My Life on Ice presents the unique point of view of 16-year-old Etienne, a cute would-be ice skating champion living in provincial Rouen who is obsessed with filming his daily life with a ...
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My Life on Ice presents the unique point of view of 16-year-old Etienne, a cute would-be ice skating champion living in provincial Rouen who is obsessed with filming his daily life with a digital camera. Told from his subjective perspective, the focus of Etienne's video diary subtly takes shape as he records his single mother, his best friend Ludovic, and, almost stalker-like, his handsome male geography teacher Laurent. Though explaining his goal is to match his mother with Laurent, he gradually comes to the realization that other unconscious desires are motivating him, as hinted at in an intense discussion with Ludovic about the possibility of love between men. Written by
I take my comment to be an appendix to the "portrait by indirection" comment;one question though: isn't his geography teacher exactly like his mother's paramour?
That said, I really enjoyed the ironic clin d'oeil to the nouvelle nouvelle vague territory, when our hero Etienne kicks his best friend Ludo into assuming grins that portray "angst", "happiness", etc, as a promising actor, all in mocking succession; I would even go that far as to claim that it was intended as an irony-a-clef towards Louis Garrel's usual persona! Or the subtlety of turning cinema verite into something else.
And mostly I enjoyed the almost effortless and sudden passage of the triply difficult portrayal of what happens in the end: Etienne surely contemplates suicide when he leaves his camera at the Falaises and stands at the edge - why? Was it the humiliating instance of his 'stepfather' as he calls him, even though and because he desires him, starts to strip, then retracts his - was it an offer, albeit a subconscious one, or the usual unaffected and brutal masculine perplexity facing intimacy? We can certainly hear an edge in Etienne's voice even as he firmly, and perhaps for the first time standing for himself (and his camera), continues filming that lewd scene. Or was it remorse because of the accident?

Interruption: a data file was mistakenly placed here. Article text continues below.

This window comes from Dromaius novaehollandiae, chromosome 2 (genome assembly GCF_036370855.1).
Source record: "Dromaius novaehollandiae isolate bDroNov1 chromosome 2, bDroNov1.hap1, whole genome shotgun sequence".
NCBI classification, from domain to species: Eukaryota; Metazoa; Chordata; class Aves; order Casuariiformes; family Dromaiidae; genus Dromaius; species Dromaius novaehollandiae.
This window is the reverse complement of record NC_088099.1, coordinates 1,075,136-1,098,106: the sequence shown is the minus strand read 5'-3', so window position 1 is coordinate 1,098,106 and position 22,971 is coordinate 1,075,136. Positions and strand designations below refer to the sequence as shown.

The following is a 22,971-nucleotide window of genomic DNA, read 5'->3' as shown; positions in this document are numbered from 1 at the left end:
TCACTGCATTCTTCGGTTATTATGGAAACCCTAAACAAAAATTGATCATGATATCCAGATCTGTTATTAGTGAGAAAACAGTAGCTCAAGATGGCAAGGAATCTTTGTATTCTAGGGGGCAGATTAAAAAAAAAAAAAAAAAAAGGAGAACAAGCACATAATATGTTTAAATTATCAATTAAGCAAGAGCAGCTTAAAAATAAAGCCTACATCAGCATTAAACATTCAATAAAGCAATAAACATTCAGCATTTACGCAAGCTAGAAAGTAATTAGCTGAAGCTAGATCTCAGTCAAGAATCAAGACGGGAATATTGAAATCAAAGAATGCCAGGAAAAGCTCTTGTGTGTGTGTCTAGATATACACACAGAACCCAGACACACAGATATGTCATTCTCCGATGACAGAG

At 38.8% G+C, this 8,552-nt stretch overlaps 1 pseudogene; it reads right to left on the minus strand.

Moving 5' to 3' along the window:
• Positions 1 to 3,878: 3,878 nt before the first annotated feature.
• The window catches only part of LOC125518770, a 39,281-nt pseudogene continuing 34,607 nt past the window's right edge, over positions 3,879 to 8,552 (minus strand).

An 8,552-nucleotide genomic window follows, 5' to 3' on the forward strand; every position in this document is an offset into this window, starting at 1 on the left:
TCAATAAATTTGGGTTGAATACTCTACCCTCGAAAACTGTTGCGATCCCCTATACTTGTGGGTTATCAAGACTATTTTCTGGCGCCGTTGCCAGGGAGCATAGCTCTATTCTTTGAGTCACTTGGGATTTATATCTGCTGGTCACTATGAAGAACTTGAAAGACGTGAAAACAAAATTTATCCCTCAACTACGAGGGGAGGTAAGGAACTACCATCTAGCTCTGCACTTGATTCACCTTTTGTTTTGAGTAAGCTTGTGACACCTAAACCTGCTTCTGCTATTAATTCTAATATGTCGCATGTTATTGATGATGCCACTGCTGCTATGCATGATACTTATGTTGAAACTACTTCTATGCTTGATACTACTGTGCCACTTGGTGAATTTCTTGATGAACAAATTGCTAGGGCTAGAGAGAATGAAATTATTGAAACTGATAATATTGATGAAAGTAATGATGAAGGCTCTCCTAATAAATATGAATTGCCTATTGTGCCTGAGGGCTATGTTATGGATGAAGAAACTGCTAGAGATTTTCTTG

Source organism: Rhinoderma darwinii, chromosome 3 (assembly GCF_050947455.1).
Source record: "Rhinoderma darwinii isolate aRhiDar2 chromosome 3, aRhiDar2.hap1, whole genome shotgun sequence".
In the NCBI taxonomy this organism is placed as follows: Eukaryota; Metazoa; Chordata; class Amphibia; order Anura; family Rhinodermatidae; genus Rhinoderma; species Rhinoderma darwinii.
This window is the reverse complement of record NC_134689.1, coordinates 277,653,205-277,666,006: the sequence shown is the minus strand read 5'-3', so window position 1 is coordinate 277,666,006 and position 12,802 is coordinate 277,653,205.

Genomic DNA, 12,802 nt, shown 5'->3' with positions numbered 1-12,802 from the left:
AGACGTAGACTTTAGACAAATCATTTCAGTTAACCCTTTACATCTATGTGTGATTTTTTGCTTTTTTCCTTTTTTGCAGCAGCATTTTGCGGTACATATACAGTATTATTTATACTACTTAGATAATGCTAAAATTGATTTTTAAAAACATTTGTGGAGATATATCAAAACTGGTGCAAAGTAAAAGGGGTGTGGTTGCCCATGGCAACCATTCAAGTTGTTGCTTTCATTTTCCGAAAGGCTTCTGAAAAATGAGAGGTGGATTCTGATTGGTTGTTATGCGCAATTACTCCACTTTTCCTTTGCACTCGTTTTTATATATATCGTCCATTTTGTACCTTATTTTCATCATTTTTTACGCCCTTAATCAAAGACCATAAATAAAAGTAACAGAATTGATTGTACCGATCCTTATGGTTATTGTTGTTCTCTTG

But quicker than our questions we see a handsome new face staring into Etienne's camera, and filming him without his usual uneasiness when shot by another; a slight, unconvincing protest as he rushes to his new face because, as this, his first lover tells him, in a kind of french idiom, he will change his face after he will have made love, and as they start having fun, Etienne no longer needs his camera, nor do we. The end. After all the straining footage of his, finally, not-so-true life in Rouen, we just see something flickering past us: no more who this guy is, or what he does just to keep the empty suspense go on, but we pass to something secretive that we don't witness, his true life in Rouen! That, for me, keeps this film from turning into a trick: it remains true as a portrait where the line between what is spontaneous and what is premeditated remains blurred, as perhaps in adolescence and its seemingly eternal waiting of the real life to begin. Just where we thought real life means action, well, it just is a secret.
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